The dictionary has three definitions for mortify. Interestingly, the first and most common is ‘to cause to experience shame, humiliation, or wounded pride.’ The second harkens back to the aesthetes and stoics who mortified their appetites through denial and austerity. Thirdly, and perhaps most tellingly, ‘to cause (a bodily part) to die, as by gangrene’.
Obviously, shame is more widely recognized than self-denial. But both definitions derive from the idea of ‘the little death’.
Well, I am seriously mortified, in every sense of the word at the moment.
Because I seem to always overbook myself in March and April, I invariably sit down to the arduous task of sifting through statements, receipts, checkbooks, etc. in August and September to prepare my taxes. My accountant will take the worksheets I give him up until three weeks before the deadline. This year, I managed to push that off until the very last minute. A slight embarrassment. So I decided to be disciplined and closet myself in the guest bedroom and push through the task this last weekend. I skipped meals, but got almost all of it done. Unfortunately, I became so focused I forgot an important appointment, for an audition. Not me auditioning, but one I was holding for a replacement for one of the roles in Miss Bennett.
My cast members, the auditionees, and the Artistic Director showed up–but not me. People tried to call, but I was ignoring phones, whether deliberately or not. So Becky Udden, ever resourceful woman that she is, taped the auditions rather than waste everyone else’s time.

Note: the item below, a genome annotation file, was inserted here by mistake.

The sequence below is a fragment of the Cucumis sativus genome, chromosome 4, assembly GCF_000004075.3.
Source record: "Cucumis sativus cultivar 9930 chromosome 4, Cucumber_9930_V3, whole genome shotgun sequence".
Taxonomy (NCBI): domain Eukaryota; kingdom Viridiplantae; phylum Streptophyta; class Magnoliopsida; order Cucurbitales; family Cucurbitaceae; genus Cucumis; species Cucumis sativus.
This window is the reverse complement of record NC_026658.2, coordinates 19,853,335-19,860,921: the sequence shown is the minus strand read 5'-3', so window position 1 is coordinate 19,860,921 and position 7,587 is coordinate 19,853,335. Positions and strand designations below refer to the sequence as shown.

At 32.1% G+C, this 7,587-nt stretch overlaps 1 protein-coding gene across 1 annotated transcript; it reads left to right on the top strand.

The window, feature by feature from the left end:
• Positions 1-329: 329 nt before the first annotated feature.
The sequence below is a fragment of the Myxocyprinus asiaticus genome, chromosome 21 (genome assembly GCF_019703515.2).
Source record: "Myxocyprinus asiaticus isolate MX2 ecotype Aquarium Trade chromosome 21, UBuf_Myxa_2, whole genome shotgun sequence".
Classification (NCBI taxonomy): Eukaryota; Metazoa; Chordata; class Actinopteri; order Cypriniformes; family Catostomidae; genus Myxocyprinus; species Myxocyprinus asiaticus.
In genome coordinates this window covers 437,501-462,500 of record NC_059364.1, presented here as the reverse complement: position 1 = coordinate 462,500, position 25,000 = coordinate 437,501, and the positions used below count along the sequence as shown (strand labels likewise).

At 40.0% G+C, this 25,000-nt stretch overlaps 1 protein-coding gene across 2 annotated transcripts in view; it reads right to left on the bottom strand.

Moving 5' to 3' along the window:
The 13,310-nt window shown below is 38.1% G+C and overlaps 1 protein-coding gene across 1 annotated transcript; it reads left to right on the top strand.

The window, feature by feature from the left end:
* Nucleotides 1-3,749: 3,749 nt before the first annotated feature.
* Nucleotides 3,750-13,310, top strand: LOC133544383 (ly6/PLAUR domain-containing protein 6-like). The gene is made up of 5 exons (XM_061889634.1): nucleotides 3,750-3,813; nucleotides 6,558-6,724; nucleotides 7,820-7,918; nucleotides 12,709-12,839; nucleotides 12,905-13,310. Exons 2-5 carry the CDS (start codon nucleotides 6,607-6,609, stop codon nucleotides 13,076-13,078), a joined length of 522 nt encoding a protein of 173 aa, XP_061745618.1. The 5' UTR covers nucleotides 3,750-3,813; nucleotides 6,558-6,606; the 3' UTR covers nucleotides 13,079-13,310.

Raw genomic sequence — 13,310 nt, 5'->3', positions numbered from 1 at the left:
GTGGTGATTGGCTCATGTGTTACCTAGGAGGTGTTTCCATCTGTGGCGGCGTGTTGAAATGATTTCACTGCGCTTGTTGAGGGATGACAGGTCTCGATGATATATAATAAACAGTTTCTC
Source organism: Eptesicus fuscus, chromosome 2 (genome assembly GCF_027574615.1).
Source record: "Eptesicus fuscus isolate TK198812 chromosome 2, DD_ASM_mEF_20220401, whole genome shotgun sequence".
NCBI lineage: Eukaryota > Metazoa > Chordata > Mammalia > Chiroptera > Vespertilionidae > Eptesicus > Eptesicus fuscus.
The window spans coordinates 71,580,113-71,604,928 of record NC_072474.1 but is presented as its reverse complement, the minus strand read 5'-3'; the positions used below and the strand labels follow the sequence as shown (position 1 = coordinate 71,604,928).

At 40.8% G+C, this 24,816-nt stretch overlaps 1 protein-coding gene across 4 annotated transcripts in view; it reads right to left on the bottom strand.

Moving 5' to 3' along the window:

She finally reached me by text later when I had a late dinner cooking and I sat down to check my class email. The cell phone was charging beside my computer, and so I saw it light up and was mystified when she asked, “Are you okay?”
Bless her heart, she was probably passed annoyed and angry and had arrived at considering sending the police to my house to check on me. So I’m sure my blithe response, “Sure, why?” was not the right note to hit. Nevertheless, she seemed genuinely relieved to find me alive. She may have reconsidered that later.
Once I realized the enormity of my faux pas, I could only respond. “I am mortified.” It seems appropriate in retrospect, as one of the more archaic meanings is to self-flagelate, or quite literally to beat yourself up.
My most sincere apologies to all those involved in my missed appointment. My only excuse is seven straight hours of peering at numbers will shrivel anyone’s brain. Mea culpa, mea culpa, mea culpa!
I will review the tapes with Becky and try to come to a timely decision without further inconveniencing anyone.